Thursday, April 27, 2006

Blogging. Where's it going?

The blogging phenomenon still fascinates both main stream media and participants in the phenomenon alike. The Economist is amongst the latest to investigate in a series of thoughtful articles available on their site on what they call a Media Revolution as big in its way as that brought about by Gutenberg in 1448, but brought about this time not just by Moveable Type but also by 'always-on' internet, broadband, blogging, wikis, podcasts and whatever else is still to be dreamed up.

It is they say, the age of participation, which "has profound implications for traditional business models in the media industry, which are based on aggregating large passive audiences and holding them captive during advertising interruptions."
In the new-media era, audiences will occasionally be large, but often small, and usually tiny. Instead of a few large capital-rich media giants competing with one another for these audiences, it will be small firms and individuals competing or, more often, collaborating. Some will be making money from the content they create; others will not and will not mind, because they have other motives. “People creating stuff to build their own reputations” are at one end of this spectrum, says Philip Evans at Boston Consulting Group, and one-man superbrands such as Steven Spielberg at the other.
One end of this spectrum is blogger Glenn Greenwald, who has taken advantage of the power of the blogosphere to leap to number one on the Amazon Top Sellers List with a book that he calls "a pure blogosphere book": one commisioned by a blog reader, based purely on blog postings and on arguments developed and researched with blog readers, and bought (initially at least) by the readers of his blog. Now there's the power of the blogosphere in one.

"The power of the blogosphere," suggests a grateful Greenwald, is not just that bloggers are new faces in the 'conversation,' but that so many of the ideas, the arguments "and the underlying approach to political change which characterize the blogosphere is just different in nature" to what we've seen before. "The blogosphere," he says, "is characterized by an independence and autonomy which is glaringly absent in the conventional national media venues."
As Jane Hamsher eloquently observed the other day, there has to be some significant motivation for someone to go to their computer every day and do the work to maintain a blog, just as something has to motivate people to spend time at their computers every day reading and participating in intense, detailed political discussions. Bloggers, their readers and commenters are mostly just citizens who are highly dissatisfied with the conventional media outlets and dominant political institutions, all of which have failed in so many ways. What is most significant about the blogosphere, in my view, is that it enables direct and immediate communication -- and coordination -- among huge numbers of dissatisfied citizens who want to force new ideas and arguments into what was previously a closed and highly controlled media and political dialogue. And, gradually and incrementally, it's working. I think we are at the very beginning of that process and the impact on our country's political processes will only grow, vastly.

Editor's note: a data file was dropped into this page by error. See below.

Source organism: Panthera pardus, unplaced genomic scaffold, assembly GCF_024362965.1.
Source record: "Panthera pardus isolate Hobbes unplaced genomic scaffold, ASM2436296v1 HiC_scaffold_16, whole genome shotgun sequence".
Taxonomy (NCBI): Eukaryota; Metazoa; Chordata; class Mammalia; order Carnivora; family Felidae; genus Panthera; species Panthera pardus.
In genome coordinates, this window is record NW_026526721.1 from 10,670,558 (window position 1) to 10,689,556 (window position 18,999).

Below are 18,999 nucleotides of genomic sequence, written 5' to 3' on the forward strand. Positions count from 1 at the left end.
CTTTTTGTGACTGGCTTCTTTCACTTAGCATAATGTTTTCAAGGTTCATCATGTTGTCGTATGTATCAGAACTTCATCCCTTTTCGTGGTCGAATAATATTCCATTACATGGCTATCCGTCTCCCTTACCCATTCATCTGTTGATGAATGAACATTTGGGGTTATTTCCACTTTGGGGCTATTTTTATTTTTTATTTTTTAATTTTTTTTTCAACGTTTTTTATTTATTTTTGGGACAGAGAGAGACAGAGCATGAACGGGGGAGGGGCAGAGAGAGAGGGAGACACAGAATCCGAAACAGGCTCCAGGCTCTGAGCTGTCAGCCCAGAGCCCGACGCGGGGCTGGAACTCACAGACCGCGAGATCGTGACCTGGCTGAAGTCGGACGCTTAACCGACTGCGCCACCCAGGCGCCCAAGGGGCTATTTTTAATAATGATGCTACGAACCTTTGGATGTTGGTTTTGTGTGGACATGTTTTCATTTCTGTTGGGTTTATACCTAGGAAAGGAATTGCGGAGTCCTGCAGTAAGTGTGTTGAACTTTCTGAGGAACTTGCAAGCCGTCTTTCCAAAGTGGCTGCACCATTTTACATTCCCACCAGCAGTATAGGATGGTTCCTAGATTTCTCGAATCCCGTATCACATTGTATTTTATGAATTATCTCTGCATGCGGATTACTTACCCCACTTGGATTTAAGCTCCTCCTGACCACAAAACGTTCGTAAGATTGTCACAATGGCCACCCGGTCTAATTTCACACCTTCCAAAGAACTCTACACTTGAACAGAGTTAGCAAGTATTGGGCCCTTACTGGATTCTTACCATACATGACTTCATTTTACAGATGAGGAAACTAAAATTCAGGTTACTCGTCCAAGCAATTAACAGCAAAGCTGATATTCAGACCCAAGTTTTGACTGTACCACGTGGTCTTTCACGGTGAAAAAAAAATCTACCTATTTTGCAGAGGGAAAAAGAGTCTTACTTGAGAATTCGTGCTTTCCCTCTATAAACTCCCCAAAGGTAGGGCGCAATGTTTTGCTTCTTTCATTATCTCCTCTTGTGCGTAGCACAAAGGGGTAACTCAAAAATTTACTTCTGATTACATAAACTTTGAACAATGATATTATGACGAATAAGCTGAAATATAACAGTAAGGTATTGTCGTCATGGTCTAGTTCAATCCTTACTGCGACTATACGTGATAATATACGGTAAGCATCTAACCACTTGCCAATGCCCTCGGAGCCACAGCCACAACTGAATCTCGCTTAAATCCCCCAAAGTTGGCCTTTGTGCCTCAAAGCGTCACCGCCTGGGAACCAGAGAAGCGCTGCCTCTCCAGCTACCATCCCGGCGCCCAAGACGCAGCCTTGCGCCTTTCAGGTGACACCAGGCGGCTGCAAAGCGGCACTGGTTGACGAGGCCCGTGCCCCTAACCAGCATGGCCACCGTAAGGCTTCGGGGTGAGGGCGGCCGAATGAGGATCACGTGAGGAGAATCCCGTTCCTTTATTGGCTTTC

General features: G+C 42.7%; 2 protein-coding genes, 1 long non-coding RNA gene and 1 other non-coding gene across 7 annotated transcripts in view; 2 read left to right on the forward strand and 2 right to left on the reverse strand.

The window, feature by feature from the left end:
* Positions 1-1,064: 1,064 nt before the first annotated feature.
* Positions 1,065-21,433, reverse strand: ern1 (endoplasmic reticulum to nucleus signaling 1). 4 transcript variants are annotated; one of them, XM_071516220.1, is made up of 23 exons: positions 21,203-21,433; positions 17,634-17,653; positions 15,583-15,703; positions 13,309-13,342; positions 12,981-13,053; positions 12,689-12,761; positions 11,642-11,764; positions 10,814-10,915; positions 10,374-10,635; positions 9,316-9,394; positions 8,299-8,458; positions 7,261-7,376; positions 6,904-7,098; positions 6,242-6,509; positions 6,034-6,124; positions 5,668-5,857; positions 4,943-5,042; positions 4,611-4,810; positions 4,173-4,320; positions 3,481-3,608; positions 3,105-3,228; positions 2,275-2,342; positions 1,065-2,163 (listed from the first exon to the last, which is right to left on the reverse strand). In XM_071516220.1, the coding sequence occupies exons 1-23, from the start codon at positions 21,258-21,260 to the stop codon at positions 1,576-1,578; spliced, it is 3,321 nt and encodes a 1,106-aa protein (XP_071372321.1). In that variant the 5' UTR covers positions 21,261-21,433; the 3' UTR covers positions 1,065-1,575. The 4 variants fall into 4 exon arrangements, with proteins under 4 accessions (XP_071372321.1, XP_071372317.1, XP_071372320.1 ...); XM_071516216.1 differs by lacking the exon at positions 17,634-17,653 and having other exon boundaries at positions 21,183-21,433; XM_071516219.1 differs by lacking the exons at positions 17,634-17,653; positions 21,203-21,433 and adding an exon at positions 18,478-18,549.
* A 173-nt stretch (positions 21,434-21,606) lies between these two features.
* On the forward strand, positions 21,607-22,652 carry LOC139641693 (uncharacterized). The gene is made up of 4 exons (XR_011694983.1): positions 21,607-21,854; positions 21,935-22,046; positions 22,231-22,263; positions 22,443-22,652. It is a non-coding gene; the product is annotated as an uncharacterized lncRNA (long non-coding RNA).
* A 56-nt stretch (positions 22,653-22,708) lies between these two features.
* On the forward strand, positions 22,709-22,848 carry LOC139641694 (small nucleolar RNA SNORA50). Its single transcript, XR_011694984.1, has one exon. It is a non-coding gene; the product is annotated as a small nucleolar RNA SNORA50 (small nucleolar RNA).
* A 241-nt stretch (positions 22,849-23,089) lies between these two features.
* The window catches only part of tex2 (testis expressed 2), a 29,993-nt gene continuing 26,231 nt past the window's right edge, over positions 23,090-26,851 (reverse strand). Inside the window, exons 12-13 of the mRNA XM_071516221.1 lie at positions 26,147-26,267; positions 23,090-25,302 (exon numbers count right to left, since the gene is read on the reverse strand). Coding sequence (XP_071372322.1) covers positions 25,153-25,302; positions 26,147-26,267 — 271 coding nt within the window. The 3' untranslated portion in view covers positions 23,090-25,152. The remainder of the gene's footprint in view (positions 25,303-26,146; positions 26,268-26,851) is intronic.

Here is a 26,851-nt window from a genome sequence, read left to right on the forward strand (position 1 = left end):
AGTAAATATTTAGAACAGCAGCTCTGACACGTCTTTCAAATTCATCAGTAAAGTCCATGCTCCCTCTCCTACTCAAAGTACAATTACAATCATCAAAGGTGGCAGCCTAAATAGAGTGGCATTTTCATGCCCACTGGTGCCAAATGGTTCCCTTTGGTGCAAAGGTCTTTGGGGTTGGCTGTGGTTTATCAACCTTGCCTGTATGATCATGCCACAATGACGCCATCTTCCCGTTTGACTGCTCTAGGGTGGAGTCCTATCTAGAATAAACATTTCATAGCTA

LINKS: Among the audience - The Economist [note the vast array of 'Related Items' to the right of the page which constitute the New Media Survey]
The power of the blogosphere - Unclaimed Territory - by Glenn Greenwald

TAGS: Blog, Geek_Stuff

1 Comments:

Anonymous ruth said...

Glenn is the epitome of rational passion. He has only been blogging for 6 months too. He never goes on moral jihad against others.

National Review have noticed him (and dissed his book) because it has been no 1 on amazon for 1 week, saying it has only been popular because of Atrios et al. Glenn says:

That tactic simply isn't working any more and that, more than anything else, is why people like York are so confused about what's going on. As indicated, most of the people who have turned against Bush - and the war in Iraq - are not "on the Left." It no longer works to equate anti-war opposition or anti-Bush sentiments with radical left-wing derangement because most Americans now share those sentiments.

So true. Chris Sciabarra was right all along - about Bush and Iraq.

4/30/2006 06:20:00 pm  

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